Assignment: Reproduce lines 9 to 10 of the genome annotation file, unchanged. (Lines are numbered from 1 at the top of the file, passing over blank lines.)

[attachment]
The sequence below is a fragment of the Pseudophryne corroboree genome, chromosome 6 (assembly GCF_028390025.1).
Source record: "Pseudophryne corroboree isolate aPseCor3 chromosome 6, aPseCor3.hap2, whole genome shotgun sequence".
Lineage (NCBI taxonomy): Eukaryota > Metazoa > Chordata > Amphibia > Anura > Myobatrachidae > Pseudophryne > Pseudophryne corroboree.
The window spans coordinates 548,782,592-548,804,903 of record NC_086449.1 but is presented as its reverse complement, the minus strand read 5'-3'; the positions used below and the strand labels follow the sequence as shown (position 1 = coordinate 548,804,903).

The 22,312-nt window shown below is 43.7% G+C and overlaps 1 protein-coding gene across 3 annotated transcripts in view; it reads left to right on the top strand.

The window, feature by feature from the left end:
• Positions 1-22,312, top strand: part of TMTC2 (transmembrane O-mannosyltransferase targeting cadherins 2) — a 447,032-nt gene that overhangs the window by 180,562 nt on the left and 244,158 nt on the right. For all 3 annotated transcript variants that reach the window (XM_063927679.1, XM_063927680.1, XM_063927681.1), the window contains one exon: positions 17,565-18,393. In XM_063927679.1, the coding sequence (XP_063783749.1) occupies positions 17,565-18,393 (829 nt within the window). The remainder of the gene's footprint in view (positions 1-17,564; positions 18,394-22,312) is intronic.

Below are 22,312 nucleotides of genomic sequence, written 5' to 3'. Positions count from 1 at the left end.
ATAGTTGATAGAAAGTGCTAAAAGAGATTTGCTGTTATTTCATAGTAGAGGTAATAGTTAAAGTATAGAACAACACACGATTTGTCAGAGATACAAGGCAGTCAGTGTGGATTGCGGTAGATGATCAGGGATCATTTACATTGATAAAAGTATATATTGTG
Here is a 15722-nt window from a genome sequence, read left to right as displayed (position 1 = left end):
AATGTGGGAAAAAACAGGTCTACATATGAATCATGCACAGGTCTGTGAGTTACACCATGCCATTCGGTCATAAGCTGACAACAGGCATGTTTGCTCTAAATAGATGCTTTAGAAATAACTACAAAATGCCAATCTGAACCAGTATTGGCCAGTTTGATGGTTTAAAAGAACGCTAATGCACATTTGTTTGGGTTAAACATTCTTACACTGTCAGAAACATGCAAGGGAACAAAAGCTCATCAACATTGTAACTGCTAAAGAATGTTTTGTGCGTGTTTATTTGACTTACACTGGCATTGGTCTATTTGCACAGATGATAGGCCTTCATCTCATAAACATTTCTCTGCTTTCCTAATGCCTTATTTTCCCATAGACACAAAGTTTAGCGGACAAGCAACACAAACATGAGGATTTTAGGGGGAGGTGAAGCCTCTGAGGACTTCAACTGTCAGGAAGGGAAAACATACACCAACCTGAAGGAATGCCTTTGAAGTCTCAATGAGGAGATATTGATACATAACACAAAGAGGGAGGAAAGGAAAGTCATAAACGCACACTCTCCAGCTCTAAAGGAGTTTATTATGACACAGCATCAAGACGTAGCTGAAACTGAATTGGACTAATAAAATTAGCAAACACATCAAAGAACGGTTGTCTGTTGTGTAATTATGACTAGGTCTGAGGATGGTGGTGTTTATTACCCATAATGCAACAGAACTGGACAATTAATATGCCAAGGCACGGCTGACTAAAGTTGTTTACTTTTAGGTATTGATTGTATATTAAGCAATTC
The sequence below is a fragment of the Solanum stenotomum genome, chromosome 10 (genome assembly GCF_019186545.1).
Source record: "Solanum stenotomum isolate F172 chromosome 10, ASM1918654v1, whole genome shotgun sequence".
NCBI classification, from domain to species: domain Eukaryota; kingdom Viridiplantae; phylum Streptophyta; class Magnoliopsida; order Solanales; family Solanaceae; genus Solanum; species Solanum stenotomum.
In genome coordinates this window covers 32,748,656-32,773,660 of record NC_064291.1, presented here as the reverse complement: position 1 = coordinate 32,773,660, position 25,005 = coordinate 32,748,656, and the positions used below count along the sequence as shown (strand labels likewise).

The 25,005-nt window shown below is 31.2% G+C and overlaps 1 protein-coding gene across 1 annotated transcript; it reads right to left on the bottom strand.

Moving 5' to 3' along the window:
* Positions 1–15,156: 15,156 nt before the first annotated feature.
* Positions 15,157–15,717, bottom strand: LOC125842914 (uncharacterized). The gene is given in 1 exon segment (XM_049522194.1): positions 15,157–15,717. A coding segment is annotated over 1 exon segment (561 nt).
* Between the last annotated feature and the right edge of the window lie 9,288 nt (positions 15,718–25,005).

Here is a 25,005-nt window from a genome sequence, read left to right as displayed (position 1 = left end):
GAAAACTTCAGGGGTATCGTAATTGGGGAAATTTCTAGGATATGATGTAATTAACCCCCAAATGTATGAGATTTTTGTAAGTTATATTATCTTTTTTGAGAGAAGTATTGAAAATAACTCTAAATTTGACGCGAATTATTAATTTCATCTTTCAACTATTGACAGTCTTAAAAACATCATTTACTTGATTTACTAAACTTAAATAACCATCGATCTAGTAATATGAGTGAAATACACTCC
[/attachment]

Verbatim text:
ATAGTTGATAGAAAGTGCTAAAAGAGATTTGCTGTTATTTCATAGTAGAGGTAATAGTTAAAGTATAGAACAACACACGATTTGTCAGAGATACAAGGCAGTCAGTGTGGATTGCGGTAGATGATCAGGGATCATTTACATTGATAAAAGTATATATTGTG
Here is a 15722-nt window from a genome sequence, read left to right as displayed (position 1 = left end):